Last week I pulled up a bouquet of radishes for a dinner salad from the big round washbasin they were growing in.
White and Red: ‘Sparkler’
Purple: ‘Purple Plum’
Botanical and garden photography by Gayla Trail.
Another cool plant from Barry’s garden. I got smart and took a photo of the tag that accompanied this one. Nope, I didn’t just happen to know the botanical name off hand.Leave a comment
These flowering succulents live in a container in my neighbour Barry’s garden. He has dedicated an entire section of his garden to alpine troughs, of which this is one. I know this plant is in the Mesembryanthemaceae family, I just don’t know which one. I’m going to go out on a limb and take a wild guess that it is closely related to the icicle plants that are taking over California, which would make it Lampranthus.
And with that paragraph, I think I just surpassed my daily geek out quota.Leave a comment
This is the other sundew of the pair I bought in early May. According to my favourite book on carnivorous plants, “The Savage Garden” by Peter D’ Amato, this genus is from Australia and prefers life in a humid terrarium, which is where I have mine right now. Apparently, it puts out red, star-shaped flowers. I can’t wait!Leave a comment
I think my mache crop is on its last legs this spring. I did not start early enough this year and missed out on at least one additional harvest. Mache likes to germinate in cooler temperatures and the last few seeds I sowed in the empty spaces don’t seem to have done anything. I’ll sow it again in the early fall, which tends to be the time of year that it prefers anyways.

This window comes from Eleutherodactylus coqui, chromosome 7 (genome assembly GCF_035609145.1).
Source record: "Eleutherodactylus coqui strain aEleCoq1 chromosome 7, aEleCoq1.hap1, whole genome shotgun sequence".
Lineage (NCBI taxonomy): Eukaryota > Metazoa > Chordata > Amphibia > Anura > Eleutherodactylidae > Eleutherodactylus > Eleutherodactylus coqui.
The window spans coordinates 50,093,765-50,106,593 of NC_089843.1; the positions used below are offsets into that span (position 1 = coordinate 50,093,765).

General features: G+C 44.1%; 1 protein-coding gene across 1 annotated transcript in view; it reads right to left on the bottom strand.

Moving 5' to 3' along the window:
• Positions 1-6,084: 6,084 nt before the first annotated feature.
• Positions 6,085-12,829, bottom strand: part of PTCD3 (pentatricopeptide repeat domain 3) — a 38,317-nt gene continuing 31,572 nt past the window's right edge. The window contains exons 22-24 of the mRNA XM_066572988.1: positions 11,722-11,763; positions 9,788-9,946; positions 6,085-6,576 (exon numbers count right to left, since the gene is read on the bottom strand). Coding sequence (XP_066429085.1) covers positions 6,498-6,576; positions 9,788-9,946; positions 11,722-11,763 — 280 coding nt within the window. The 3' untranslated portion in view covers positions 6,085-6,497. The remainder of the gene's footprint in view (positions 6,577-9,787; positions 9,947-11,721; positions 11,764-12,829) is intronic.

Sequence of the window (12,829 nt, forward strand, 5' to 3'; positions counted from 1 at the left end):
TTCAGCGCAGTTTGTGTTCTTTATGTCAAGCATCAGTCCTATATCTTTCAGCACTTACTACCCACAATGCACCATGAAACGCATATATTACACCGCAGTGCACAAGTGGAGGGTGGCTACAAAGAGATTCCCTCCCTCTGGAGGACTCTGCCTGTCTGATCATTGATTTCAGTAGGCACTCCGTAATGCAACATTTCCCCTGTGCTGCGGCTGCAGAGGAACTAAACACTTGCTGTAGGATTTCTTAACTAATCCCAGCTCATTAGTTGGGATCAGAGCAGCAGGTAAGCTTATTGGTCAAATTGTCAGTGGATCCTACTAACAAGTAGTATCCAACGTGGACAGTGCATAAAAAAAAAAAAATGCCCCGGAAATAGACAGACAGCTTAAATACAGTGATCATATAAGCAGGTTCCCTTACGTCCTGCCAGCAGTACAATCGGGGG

I’m a bit sad to see it go. Mache is our very favourite green. I used to think it was over-rated until I discovered the secret — salt the fresh rosettes lightly and pair it with sweet fruit and little bits of a sharp cheese. Yum. I could go for that right now but it’s only 10am.
Note: The little red-tinged plants in the foreground are purslane (Portulaca olearacea) seedlings. Purslane is considered a weed since it self-seeds, but I always encourage it to come up in my pots. This is another excellent and highly nutritious green that I harvest and eat in the same way I prepare the mache. Simply cut the entire plant off at the root and eat it whole, uncooked.